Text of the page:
Staples have come a long way, from Mystical Space Typhoon in Legend of Blue Eyes, to Lightning Storm in Ignition Assault, and beyond.
Let's start where it all began, in 2002, with the release of Legend of Blue Eyes White Dragon. The first set in the game's history also introduced several of its most powerful cards. We saw the game's most powerful draw card ever, Pot of Greed, which was played in all decks for as long as it remained legal—which was not very long. We saw some very powerful removal spells, which remained extremely relevant for the most part of the game's history: Dark Hole, Raigeki, and Mystical Space Typhoon. These cards were and still are played extensively, with certain Sky Striker lists running MST as recently as 2019.
It's in their simplicity that these cards find their usefulness, basic effects with a wide range of applications in almost every matchup. After all, what card in the last twenty years does what Raigeki does but better? The early days of Yu-Gi-Oh! were ripe with experimentation, and it is in this lack of a concept of balance where a lot of the game's most powerful cards were born, such as Graceful Charity, Magical Scientist, or Confiscation.
After the Duel Monsters era gave way to GX, though, we could see a noticeable change in Konami's direction with staples. We saw a great decrease in cards that could be considered staples, with extremely few outliers in stuff like Brain Control, Cyber Dragon, or Macro Cosmos. This was clearly made in an attempt to correct for the absolute insanity that were early generic cards. The decision to put out less powerful cards, however, ended up hurting this generation's lasting impact. When you think about "old good cards," you barely think of cards that came out during this era. Making the whole thing rather blurry, sets meld together with very few cards that stand out on their own.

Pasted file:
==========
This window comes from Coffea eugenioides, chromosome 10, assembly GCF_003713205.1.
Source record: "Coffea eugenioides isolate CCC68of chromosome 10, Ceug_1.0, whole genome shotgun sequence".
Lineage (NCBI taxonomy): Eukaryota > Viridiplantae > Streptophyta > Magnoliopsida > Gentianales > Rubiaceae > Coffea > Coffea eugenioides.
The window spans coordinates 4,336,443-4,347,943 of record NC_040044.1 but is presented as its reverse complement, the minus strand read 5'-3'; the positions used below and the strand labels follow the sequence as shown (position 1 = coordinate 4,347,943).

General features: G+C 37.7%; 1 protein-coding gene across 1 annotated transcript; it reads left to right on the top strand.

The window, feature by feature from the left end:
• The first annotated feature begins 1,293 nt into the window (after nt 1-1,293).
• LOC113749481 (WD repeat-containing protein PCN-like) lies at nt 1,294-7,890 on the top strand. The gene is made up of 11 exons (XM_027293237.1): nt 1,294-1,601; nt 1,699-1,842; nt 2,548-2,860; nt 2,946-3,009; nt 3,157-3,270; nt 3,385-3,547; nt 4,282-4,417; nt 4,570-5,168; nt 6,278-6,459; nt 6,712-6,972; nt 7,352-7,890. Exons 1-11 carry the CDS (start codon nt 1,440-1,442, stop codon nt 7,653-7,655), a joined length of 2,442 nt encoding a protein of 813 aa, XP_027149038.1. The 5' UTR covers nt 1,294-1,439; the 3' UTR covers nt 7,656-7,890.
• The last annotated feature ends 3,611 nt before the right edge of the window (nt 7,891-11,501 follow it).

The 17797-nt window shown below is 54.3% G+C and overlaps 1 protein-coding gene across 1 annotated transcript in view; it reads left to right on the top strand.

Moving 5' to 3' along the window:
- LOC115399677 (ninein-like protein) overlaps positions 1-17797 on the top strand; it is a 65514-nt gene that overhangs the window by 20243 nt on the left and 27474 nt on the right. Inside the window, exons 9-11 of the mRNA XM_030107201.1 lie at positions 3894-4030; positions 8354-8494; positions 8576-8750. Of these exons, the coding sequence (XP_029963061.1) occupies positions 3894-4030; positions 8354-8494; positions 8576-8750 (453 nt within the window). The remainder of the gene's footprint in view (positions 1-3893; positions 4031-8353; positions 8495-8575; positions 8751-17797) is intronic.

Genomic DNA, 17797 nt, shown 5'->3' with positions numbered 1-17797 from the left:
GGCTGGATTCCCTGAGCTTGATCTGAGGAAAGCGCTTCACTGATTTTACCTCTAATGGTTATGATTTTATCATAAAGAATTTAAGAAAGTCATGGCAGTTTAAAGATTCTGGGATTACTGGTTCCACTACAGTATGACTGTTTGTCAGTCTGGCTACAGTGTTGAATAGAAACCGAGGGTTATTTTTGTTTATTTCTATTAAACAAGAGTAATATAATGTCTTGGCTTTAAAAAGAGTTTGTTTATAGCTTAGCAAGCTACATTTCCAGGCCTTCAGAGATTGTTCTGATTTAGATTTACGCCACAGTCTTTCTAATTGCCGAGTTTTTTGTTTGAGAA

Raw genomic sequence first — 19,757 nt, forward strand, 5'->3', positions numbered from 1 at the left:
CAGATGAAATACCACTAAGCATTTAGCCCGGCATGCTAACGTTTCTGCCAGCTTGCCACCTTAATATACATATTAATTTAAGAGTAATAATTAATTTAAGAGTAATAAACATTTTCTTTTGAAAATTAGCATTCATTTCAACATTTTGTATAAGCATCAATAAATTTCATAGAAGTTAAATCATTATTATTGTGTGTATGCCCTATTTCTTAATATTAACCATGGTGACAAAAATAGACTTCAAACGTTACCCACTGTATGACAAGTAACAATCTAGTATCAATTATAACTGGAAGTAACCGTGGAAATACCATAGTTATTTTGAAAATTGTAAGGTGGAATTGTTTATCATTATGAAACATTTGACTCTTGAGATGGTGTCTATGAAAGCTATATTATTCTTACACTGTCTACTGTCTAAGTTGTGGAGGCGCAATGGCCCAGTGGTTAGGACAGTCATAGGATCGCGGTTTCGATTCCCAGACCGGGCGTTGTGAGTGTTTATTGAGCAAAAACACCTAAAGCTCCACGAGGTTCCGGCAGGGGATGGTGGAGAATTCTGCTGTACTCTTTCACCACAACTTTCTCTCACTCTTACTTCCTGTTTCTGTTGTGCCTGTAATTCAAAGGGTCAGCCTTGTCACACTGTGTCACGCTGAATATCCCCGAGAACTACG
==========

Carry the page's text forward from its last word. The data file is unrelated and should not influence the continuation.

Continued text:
This "fear of success" would give birth to cheap substitutes of powerful staples, especially for those that landed on the Forbidden and Limited List, for example Radiant Mirror Force or Mystical Wind Typhoon. This remained the card designers' philosophy until 5Ds came along and we finally got new powerful staples again.
All in all, this Synchro era of the game brought us dozens upon dozens of extremely useful cards. Some had niche but still powerful applications across several different decks, like Book of Eclipse or Black Garden. Some were absolute staples that would be relevant for years to come, like Fiendish Chain, Vanity's Emptiness, or Droll & Lock Bird. Looking through these set's card selection really puts into perspective the sheer amount of experimentation the game was going through after the stretch of low-powered card releases during the GX era. It also foreshadowed how the game would be shaped going forward.
Another innovation 5Ds brought to the game came in the form of hand traps. While these monsters that did little on the field but had powerful effects from your hand were already a thing in the form of D.D. Crow and even Honest and Kuriboh, these were very few cards with limited utility. But 2010's Duelist Revolution brought us Effect Veiler, a card that still sees wide play to this day and has defined card design ever since. We would later meet a certain annoying bug that also changed the game quite a bit, but hand traps are a whole other topic I don't want to get into in this article.
What we also saw was the first appearance of what has become the norm ever since: extra deck staple cards. Up to this point, the extra deck had been reserved for specific strategies, mainly because of the limitations inherent in fusion summoning. Metamorphosis targets accounted for a few outliers during the time it was legal, but even in those situations, the decks that ran it were still built in a specific way to allow for that fusion enabler. This is something that did not remain isolated to extra decks at the time either, as lots of decks were "built" around these staples, giving rise to strategies such as "hand control," exploiting the unfair hand-loop cards of early Yu-Gi-Oh! like The Forceful Sentry or Delinquent Duo, but I digress.